Holy Thursday at Mississippi Abbey
I am a cradle Catholic who went to Catholic grade schools in the 50’s, taught by the BVM’s. In the early 60’s I attended my first two year of high school at Des Moines Dowling. I finished at the Passionist Prep Seminary in Missouri. So, like most of us, I have grown up with the mystery of the Eucharist.
The word “Mystery” is used of something that has meaning. The meaning is hidden in symbols and gestures and so does not reveal itself easily. But a mystery is not for concealing; it is for revealing because what it reveals is pervasive, enduring, and deep. It is worth the effort to understand it.
As we know, if something is important, it must be because it makes a difference in one’s life. During my college years in Iowa City in the late 60’s and early 70’s I wandered away from the church, the Christian way of life and its fellowship. I didn’t receive the Eucharist for about 25-30 years. And since the Eucharist is a sacrament of Unity, I didn’t participate in that fellowship for that time. It made a difference. But the problem then was not that I did things that I would not do today. The problem was that I set my heart on things that come-and-go (and I never knew where they went!). I guided myself by a secular sense of importance, rather than Christian values. The secular sense was entertaining, but gave no power to become a deliberate person. During all that time there was an emptiness I felt that was a mystery to me. Now I realize it was a depth waiting to be filled.
In 1993 I came back to the Eucharist and the unity of Christian fellowship and Values. The depth was filled. It made a difference. The difference the Eucharist and fellowship makes is a twofold difference. It is a difference of relationship and, growing out of that, a difference in the power to be the deliberate person that the empty depth was always calling me to be.
The relationship is with Jesus Christ and through Him to His Father. The relationship is lived in unity with members of the Body of Christ. The relationship is that of an adopted child. It is one of admiration. What is it like?
Our gospel tells us what the effect of the Eucharist is really like. It is unity. Eucharist must unite us to God and each other. A community that unites “over against” one of its own is not God’s community.
The well-chosen gospel for this evening tells us that the relationship of unity is one of humility shown in service and in empathy for the victim. God’s community must see that Jesus “is among you as one who serves. It is you who have stood by me in my trials.” In the wake of the self-centeredness of Original Sin and having been formed by a secular “culture of cool”, one needs a power to shed those. That power comes from the Eucharist. There we get the mind of Christ, the innocent victim.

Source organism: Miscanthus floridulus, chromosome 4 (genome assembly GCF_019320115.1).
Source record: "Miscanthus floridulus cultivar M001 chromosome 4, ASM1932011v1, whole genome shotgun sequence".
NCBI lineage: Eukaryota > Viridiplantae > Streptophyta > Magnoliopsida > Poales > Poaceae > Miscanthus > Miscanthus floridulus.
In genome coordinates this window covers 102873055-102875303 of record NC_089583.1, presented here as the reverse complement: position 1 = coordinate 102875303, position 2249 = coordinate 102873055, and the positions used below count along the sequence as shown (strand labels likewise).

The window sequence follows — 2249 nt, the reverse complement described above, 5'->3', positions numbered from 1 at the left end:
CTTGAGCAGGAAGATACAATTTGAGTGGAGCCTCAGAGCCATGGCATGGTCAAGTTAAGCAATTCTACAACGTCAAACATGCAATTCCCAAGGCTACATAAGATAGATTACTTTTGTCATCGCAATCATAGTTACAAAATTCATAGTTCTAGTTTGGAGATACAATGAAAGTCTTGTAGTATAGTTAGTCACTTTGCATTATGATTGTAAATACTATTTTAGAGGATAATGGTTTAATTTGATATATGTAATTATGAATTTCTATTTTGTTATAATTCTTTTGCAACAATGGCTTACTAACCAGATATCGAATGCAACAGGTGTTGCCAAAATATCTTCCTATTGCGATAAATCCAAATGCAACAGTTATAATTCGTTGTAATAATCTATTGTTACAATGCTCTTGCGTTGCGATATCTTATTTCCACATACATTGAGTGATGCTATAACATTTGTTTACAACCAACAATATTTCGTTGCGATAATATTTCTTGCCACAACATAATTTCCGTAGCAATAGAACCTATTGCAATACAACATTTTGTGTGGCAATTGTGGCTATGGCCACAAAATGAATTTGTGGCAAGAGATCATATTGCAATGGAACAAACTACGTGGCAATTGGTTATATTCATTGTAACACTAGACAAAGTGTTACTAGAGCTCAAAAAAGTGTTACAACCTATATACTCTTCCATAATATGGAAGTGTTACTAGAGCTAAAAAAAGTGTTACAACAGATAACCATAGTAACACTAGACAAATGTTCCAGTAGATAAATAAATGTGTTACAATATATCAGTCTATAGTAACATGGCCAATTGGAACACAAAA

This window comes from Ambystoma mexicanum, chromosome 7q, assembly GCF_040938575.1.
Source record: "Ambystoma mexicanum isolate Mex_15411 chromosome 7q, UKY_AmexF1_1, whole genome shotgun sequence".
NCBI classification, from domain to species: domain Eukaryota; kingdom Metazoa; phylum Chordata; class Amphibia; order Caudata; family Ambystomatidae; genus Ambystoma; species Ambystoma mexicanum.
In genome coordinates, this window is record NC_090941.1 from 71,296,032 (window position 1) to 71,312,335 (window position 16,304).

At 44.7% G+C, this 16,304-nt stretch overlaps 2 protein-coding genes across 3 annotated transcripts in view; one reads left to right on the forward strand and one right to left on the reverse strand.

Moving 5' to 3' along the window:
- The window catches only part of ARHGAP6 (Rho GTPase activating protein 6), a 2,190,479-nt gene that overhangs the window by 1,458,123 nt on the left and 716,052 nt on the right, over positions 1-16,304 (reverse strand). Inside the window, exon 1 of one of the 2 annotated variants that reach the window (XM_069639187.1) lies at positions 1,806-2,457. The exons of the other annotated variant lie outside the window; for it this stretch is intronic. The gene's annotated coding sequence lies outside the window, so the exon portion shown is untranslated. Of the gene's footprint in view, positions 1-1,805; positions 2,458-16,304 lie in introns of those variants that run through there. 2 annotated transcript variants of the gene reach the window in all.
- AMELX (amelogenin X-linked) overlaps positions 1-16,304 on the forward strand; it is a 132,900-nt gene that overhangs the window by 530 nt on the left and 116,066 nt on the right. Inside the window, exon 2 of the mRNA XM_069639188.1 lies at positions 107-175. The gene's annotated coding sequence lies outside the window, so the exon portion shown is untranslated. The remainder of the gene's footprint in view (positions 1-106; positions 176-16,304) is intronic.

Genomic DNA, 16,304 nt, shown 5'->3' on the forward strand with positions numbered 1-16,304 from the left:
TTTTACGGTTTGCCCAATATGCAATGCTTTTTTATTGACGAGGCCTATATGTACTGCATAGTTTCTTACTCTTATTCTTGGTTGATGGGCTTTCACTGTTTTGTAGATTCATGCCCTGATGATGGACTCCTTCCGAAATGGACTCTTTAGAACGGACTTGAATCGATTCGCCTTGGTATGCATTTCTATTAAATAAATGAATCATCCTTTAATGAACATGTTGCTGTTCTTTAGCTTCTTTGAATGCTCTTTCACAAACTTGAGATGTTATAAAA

There is no other god but the One “who brought you out of the land of Egypt, that place of slavery.” Unity in distress is God’s unity. The kingdom of God is promised to those who have empathy for the victim.
The Ukrainians are a good example of the solidarity of the oppressed. It is a change in perception and understanding of what matters most. It changes how one interprets herself. Receiving the One who is “meek and humble of heart” gives a new and truer meaning to being “only human.”
Jesus Christ, received in the Eucharist, is the key symbol through which Christians understand what is going on. It is truly amazing how that change in one’s interior life comes about. And when one notices it and consents to it, one receives the power to live deliberately, to live from that center, to live from that depth.
We identify with Christ; we understand what’s going on as He does. We are in Him and He is in us. We co-inhere, i.e., we mutually indwell. That means we come to value everything else the way He values it. That is a very deep and pervasive change.
We seek a community that shares that way of deep valuing. With them we stand face-to-face with the truth that will triumph over our interior foe of self-centeredness. We find in our adversities a hidden justice which regulates our lives toward usefulness to God and neighbor…and toward eternal life. All that remains for us is to “love one another as I have loved you.”